Optical engineers require an array of sophisticated equipment to produce what Mother Nature creates effortlessly—optical filters that are diverse, complex and visually striking.
All photos in this article were taken by Erin Monacelli. Specimens are from the Natural History Museum of Los Angeles.
As any optical engineer knows, the fabrication of optical filters is no simple task. Such filters and reflectors are produced by vacuum deposition, and they require an array of sophisticated equipment: a high-vacuum chamber, very pure deposition materials, a means for sputtering or evaporating these materials, thermal control and a mechanism for monitoring the thicknesses of the materials deposited.
Mother Nature, on the other hand, pulls off spectacular filters without any help. Butterflies, moths, beetles, birds and fish self-assemble filters that are just as diverse, complex and visually striking as humankind’s best efforts.
Interference effects occur when two optical waves constructively or destructively combine after reflecting from two parallel surfaces. If the optical path of the two surfaces is a multiple of exactly one full wavelength, the two waves will constructively interfere and there will be a strong reflection at that wavelength.
If, on the other hand, the phase of the reflected wave differs by one-half wavelength or an odd multiple of one-half wavelength, then the reflected waves will be completely out of phase; destructive interference will occur at that wavelength. In the latter case, the reflected wave will be weak, and therefore maximum in transmission. The phase of the two waves depends on the thickness and refractive index of the media separating the two surfaces, the wavelength of the light and angle at which light strikes the surfaces.
Emerald swallowtail butterfly (Papilio palinurus, Linnaeus, 1758)
Urania swallowtail moth (Urania fulgens, Walker, 1854)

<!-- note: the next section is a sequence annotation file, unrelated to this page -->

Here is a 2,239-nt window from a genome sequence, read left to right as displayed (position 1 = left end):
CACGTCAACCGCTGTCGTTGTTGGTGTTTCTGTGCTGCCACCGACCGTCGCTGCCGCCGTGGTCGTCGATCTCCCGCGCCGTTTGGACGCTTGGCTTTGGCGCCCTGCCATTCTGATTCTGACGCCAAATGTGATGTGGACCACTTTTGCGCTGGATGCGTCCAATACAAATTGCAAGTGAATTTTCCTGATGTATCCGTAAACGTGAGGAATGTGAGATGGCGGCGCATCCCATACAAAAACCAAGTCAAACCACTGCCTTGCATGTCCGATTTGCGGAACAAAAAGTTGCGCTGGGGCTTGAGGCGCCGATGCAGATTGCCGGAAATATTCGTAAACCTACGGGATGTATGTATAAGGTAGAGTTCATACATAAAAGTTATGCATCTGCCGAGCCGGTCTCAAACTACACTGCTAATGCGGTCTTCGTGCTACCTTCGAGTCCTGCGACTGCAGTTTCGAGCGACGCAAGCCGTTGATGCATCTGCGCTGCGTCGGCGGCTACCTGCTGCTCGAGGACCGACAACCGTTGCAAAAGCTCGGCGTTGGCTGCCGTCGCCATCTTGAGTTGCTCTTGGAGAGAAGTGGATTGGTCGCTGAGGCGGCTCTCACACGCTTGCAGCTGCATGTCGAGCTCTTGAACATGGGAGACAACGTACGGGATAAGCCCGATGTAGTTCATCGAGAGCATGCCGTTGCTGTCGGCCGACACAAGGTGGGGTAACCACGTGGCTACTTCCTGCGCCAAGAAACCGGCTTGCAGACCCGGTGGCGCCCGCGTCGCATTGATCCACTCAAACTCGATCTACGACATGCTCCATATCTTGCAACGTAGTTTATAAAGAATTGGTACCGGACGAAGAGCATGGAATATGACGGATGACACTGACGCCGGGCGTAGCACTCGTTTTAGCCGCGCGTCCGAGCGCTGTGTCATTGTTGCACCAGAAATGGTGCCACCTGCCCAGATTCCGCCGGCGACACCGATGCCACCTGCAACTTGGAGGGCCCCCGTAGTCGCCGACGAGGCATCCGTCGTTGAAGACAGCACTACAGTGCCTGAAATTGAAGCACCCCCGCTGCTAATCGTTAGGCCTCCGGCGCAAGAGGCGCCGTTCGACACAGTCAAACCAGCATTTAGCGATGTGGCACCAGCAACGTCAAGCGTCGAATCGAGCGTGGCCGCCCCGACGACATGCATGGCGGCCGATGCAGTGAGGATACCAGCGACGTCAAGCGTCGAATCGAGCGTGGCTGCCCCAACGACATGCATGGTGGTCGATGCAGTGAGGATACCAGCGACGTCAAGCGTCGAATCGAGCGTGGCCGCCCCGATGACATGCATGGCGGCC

Madagascan sunset moth (Chrysiridia rhipheus, Hübner, 1823)
Constructive or destructive interference will be the most intense and purest when waves reflected from both surfaces have the same amplitude. If instead of one thin film or surface, multiple parallel surfaces exist of the correct thickness, refractive index and incident angle, then even more intense interference colors can be obtained. If incident light is comprised of a full spectrum of “white” light, only one color will satisfy the conditions for constructive interference. However, when incident light is monochromatic, the light interference pattern will consist of a series of bright and dark bands.
Interference effects: moths and butterflies
The emerald swallowtail butterfly (Papilio palinurus, Linnaeus, 1758), which is native to Indonesia, exhibits interesting properties of both additive color and interference effects. The wing scales of this butterfly show that its surfaces are comprised of a regular two-dimensional array of concave depressions that are 4 to 6 µm in diameter and 0.5 to 3 µm deep. The depressions consist of approximately ten multi-layer index pairs that reflect yellow light from the depression bottoms and retro-reflect blue light from the 45-degree sides.
Since the structures are too small to be resolved by eye, the colors are additive. In other words, just like the colors we see on our television screen, red, green and blue dots are used to create an entire color palette.
Moths are usually thought of as having dull colors such as brown and gray. There are exceptions, however—notably the Urania swallowtail moth (Urania fulgens, Walker, 1854), which can be found in the U.S. state of Texas and the continent of South America, or the sunset moth of Madagascar (Chrysiridia rhipheus, Hübner, 1823).
Like the swallowtail butterfly, these moths are iridescent. Each scale is comprised of four or five layers of cuticle, approximately 40 nm thick. These cuticle layers are held apart by tiny cuticle rods that allow air pockets of approximately 100 nm to form a Fabry-Perot filter. By altering the spacing and thickness of the cuticle layers and incorporating different colored pigments within the scale, the moths create various colors.
The Morpho butterfly (Papilio achilles, Linnaeus, 1758) is another striking example of brilliant iridescence produced by interference. In this case, the color is not created by a series of high- and low-index layer pairs, but rather through tree-like structures or lamellae that are self-assembled from cuticles that have an index of refraction of 1.56.